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U.S. Secretary of Housing and Urban Development Ben Carson tested positive Monday for COVID-19, according to multiple reports.

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Citing Carson’s deputy chief of staff, ABC News reported the 69-year-old was “in good spirits” after his diagnosis.

Carson attended Tuesday’s election night watch party at the White House alongside other members of President Donald Trump’s cabinet, Bloomberg News reported. Unidentified aides told PBS News that they were concerned that the party might become a so-called “superspreader” event as the coronavirus pandemic continues worldwide.

Tuesday’s event was attended by Trump’s chief of staff, Mark Meadows, who has since tested positive for COVID-19. The White House has repeatedly refused to say who else has tested positive; however, officials told The Associated Press that a top Trump campaign official and a handful of White House staff members tested positive for COVID-19 after the party.

>> Related: Mark Meadows, White House chief of staff, tests positive for coronavirus

The diagnoses came one month after President Donald Trump and first lady Melania Trump announced they had tested positive for COVID-19. The president was hospitalized for three days of treatment at Walter Reed Medical Center and later released.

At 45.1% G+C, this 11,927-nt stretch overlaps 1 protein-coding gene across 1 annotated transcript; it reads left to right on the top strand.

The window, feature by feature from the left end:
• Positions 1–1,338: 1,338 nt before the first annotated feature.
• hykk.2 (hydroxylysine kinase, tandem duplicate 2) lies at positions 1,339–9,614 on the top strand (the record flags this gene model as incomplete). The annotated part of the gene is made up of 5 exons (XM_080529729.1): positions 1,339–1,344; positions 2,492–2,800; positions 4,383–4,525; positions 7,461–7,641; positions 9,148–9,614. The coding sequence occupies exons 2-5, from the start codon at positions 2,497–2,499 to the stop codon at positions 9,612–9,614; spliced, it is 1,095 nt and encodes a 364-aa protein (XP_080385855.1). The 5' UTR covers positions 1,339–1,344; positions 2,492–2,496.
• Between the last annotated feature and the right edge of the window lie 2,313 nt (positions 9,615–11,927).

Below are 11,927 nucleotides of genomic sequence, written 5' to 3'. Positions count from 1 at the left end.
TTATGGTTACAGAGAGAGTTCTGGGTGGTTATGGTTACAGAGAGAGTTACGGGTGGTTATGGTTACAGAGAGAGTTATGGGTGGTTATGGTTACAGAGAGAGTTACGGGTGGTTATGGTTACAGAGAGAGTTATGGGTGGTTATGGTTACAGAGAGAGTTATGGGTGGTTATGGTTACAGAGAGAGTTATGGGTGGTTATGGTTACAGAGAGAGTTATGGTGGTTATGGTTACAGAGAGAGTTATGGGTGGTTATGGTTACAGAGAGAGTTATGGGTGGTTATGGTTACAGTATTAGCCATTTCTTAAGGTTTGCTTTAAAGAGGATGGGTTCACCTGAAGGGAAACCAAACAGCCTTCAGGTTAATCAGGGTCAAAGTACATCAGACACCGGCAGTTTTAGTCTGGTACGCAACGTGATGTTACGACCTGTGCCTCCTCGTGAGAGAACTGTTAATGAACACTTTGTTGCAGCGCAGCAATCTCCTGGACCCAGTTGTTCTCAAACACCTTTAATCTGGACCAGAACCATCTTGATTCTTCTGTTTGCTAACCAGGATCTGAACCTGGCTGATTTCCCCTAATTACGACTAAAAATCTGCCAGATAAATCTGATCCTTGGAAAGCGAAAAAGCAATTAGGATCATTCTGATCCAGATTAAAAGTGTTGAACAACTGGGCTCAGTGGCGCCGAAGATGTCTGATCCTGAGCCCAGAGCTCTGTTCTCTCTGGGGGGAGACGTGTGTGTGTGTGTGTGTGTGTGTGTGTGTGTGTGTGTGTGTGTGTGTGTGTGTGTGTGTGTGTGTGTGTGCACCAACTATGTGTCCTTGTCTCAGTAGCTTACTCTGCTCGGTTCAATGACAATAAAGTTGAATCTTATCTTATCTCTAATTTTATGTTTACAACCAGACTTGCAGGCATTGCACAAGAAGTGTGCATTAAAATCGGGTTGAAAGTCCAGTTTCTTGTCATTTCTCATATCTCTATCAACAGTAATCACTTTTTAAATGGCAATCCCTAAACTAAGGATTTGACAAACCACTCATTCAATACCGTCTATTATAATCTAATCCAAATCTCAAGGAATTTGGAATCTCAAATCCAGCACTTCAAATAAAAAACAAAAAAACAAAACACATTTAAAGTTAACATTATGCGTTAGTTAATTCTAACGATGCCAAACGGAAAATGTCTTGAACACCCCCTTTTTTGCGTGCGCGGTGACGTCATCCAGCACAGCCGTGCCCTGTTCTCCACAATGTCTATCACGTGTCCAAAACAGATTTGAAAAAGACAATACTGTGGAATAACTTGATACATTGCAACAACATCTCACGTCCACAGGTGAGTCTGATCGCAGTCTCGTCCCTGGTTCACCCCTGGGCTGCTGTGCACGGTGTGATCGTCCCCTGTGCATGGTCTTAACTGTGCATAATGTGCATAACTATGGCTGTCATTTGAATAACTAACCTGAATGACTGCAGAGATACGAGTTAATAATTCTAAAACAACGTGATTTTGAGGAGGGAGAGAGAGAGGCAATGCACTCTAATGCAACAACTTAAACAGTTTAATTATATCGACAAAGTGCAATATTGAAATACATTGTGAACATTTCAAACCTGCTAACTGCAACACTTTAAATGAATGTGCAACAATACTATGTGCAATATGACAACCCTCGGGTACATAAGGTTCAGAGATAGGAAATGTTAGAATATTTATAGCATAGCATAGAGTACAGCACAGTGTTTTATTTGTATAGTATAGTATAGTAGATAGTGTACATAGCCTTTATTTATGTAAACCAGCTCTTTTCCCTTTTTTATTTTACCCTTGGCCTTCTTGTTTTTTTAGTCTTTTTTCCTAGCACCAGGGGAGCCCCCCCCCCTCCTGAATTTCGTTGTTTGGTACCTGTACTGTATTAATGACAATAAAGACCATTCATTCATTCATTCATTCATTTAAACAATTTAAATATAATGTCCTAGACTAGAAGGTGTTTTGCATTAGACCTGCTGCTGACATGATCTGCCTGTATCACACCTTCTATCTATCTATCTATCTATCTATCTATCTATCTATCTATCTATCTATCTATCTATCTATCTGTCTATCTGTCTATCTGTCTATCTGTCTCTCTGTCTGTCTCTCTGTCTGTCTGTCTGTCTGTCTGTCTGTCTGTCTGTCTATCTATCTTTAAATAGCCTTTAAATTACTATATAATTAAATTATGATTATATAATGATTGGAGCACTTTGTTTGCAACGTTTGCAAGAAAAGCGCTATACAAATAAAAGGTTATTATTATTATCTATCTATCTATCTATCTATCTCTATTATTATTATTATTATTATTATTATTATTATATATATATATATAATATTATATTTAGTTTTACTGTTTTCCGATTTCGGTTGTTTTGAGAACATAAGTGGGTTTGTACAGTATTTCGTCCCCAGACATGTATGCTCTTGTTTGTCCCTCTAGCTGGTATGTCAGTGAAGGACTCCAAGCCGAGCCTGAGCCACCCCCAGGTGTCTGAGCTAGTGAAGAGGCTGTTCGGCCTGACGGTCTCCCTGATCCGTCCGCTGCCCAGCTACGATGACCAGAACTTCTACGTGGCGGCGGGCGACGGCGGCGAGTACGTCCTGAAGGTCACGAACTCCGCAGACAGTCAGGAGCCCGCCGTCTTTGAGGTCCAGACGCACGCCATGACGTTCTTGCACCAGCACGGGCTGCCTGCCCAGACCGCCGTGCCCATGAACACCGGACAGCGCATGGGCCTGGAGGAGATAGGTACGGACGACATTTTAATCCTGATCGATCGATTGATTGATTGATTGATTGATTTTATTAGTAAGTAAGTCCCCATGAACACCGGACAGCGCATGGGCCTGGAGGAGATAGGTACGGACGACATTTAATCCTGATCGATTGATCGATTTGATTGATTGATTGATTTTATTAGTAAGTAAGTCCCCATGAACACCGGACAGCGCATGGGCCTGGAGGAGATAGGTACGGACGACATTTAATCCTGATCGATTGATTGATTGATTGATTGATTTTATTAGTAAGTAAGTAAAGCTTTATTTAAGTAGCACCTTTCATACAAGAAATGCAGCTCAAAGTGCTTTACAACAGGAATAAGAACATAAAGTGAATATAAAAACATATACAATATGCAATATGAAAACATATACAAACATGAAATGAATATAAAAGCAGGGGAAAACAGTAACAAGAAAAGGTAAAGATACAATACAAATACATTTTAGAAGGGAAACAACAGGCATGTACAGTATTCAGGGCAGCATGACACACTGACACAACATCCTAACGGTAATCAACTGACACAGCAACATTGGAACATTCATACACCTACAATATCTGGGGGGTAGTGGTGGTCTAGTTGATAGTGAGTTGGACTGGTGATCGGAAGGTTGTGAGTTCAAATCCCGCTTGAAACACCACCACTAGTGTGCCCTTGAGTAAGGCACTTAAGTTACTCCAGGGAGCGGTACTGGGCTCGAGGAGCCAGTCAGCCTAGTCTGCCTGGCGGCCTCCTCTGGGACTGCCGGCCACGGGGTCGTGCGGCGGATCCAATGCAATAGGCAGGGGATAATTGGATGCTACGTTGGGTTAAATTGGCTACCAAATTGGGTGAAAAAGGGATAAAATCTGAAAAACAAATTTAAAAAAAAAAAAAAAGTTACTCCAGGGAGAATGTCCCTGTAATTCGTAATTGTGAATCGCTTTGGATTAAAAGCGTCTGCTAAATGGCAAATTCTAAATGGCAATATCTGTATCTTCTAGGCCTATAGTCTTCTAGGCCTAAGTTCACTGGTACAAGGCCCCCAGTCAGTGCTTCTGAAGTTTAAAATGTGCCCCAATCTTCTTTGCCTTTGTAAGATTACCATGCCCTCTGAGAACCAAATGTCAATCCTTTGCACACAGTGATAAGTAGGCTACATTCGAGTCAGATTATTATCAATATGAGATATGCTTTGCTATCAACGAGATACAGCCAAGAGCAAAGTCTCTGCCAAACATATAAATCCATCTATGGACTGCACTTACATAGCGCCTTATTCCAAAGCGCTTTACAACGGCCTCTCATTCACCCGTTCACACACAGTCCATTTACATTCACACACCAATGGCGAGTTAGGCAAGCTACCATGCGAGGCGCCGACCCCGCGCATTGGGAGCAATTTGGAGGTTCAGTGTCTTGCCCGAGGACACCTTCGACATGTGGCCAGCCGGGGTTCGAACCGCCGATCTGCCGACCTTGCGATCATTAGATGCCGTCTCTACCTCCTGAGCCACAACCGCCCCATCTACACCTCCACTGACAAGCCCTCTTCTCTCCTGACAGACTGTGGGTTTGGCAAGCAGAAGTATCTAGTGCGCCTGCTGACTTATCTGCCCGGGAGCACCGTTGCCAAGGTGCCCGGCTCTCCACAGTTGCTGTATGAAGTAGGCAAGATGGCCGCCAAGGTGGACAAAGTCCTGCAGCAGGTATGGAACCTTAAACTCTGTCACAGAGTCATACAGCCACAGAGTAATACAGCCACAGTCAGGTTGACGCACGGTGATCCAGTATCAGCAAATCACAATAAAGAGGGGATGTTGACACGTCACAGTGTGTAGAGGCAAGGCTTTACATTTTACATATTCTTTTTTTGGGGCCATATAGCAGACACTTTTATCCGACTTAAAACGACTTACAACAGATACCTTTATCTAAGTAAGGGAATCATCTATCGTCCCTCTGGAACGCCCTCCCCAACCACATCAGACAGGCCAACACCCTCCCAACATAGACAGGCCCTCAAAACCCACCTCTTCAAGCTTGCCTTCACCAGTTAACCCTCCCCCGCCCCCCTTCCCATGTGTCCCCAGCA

Trump’s diagnosis came after he and several other officials attended a White House celebration for the nomination of Judge Amy Coney Barrett to the U.S. Supreme Court in late September. Videos and photos of the event showed that social distancing measures weren’t put into place and masks were not required.

Several other officials at the event later tested positive for COVID-19, including White House counselor Kellyanne Conway, White House press secretary Kayleigh McEnany and presidential adviser Stephen Miller.

The U.S. continues to lead the world with the most number of coronavirus cases of any nation and the highest number of deaths. As of Monday, more than 9.9 million people nationwide have been diagnosed with the viral infection and over 237,000 people have died, according to numbers compiled by Johns Hopkins University.

Globally, more than 50.5 million cases of COVID-19 have been reported, causing over 1.2 million deaths.